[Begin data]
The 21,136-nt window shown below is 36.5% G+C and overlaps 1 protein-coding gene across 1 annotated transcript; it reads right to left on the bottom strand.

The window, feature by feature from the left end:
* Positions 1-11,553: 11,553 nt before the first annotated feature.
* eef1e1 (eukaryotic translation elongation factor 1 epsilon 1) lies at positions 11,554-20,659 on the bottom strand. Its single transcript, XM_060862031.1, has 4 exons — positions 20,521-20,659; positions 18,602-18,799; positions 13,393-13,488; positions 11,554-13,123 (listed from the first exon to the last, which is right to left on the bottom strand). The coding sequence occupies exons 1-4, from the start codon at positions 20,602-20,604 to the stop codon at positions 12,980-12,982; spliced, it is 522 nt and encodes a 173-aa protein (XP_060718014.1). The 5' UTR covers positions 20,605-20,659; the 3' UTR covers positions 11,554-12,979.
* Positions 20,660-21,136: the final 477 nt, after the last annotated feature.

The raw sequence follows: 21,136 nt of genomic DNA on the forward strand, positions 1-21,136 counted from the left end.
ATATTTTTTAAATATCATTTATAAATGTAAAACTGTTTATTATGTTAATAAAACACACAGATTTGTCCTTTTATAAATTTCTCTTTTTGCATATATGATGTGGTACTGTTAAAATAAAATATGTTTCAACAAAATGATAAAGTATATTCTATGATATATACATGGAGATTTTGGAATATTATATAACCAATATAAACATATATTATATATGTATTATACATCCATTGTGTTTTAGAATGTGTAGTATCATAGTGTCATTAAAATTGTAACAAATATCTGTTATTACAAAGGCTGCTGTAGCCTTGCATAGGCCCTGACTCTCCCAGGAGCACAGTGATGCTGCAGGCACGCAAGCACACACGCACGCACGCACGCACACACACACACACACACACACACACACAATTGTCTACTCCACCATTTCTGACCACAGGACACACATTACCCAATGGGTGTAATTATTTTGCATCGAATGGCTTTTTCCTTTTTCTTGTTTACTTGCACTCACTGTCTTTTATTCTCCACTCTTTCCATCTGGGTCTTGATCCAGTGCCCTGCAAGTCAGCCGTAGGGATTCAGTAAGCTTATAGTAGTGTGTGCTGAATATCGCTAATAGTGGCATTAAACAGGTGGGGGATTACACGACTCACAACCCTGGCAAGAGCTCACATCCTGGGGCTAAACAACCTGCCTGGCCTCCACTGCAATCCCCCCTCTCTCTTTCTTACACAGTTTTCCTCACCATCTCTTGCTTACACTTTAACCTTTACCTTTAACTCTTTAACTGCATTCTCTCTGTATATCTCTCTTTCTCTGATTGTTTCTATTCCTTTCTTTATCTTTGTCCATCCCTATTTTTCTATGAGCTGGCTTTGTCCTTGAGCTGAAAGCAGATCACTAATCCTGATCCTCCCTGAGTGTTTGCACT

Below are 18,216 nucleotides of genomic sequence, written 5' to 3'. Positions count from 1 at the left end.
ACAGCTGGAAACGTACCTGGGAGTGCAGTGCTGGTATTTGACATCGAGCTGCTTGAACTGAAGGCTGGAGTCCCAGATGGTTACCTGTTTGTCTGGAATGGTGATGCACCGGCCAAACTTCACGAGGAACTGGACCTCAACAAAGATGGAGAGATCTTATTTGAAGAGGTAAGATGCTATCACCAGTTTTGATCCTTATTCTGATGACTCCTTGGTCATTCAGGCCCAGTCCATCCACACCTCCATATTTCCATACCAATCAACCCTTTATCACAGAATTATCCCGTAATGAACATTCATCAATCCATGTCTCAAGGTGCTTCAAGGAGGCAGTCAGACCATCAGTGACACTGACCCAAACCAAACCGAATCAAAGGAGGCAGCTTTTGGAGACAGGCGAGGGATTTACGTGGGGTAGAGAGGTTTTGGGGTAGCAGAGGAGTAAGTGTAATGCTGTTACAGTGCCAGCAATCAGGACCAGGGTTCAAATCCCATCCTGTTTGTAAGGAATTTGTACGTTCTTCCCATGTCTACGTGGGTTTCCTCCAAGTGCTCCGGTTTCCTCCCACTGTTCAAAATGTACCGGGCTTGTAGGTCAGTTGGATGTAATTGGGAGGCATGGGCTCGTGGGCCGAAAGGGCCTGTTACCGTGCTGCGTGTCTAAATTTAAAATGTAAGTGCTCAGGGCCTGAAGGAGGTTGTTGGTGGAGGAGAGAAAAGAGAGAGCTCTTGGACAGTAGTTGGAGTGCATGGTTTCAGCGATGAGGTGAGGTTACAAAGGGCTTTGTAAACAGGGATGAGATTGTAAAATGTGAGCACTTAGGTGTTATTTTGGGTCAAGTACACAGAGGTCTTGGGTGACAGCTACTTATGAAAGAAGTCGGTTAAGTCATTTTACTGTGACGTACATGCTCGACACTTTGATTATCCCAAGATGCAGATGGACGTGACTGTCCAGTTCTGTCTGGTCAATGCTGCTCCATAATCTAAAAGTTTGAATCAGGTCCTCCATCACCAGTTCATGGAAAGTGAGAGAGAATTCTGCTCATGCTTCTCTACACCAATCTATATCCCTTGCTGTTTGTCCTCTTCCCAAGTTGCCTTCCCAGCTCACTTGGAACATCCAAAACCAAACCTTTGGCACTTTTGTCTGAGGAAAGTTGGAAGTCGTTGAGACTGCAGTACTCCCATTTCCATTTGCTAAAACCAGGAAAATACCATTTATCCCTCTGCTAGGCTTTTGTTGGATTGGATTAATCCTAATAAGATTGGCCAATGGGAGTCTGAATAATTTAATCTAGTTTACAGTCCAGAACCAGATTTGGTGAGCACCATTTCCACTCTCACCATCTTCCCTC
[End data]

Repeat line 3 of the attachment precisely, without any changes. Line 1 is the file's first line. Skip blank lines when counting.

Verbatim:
* Positions 1-11,553: 11,553 nt before the first annotated feature.